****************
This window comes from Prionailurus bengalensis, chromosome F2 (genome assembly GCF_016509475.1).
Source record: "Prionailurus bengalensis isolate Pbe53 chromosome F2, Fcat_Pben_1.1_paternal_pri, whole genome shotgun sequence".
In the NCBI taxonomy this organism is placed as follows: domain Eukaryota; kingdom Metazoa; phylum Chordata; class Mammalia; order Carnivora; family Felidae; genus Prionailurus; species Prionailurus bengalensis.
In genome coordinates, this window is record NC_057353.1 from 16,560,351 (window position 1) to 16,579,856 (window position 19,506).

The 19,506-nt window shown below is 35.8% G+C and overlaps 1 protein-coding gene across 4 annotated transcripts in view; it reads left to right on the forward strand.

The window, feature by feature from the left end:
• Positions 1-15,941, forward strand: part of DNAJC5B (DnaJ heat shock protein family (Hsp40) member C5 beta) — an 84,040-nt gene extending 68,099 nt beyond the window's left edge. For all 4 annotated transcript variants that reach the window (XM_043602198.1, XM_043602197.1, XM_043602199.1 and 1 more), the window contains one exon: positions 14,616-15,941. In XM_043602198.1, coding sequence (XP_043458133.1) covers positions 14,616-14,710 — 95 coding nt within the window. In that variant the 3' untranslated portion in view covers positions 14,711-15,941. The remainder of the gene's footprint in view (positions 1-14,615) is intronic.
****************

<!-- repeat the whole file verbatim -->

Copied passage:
This window comes from Prionailurus bengalensis, chromosome F2 (genome assembly GCF_016509475.1).
Source record: "Prionailurus bengalensis isolate Pbe53 chromosome F2, Fcat_Pben_1.1_paternal_pri, whole genome shotgun sequence".
In the NCBI taxonomy this organism is placed as follows: domain Eukaryota; kingdom Metazoa; phylum Chordata; class Mammalia; order Carnivora; family Felidae; genus Prionailurus; species Prionailurus bengalensis.
In genome coordinates, this window is record NC_057353.1 from 16,560,351 (window position 1) to 16,579,856 (window position 19,506).

The 19,506-nt window shown below is 35.8% G+C and overlaps 1 protein-coding gene across 4 annotated transcripts in view; it reads left to right on the forward strand.

The window, feature by feature from the left end:
• Positions 1-15,941, forward strand: part of DNAJC5B (DnaJ heat shock protein family (Hsp40) member C5 beta) — an 84,040-nt gene extending 68,099 nt beyond the window's left edge. For all 4 annotated transcript variants that reach the window (XM_043602198.1, XM_043602197.1, XM_043602199.1 and 1 more), the window contains one exon: positions 14,616-15,941. In XM_043602198.1, coding sequence (XP_043458133.1) covers positions 14,616-14,710 — 95 coding nt within the window. In that variant the 3' untranslated portion in view covers positions 14,711-15,941. The remainder of the gene's footprint in view (positions 1-14,615) is intronic.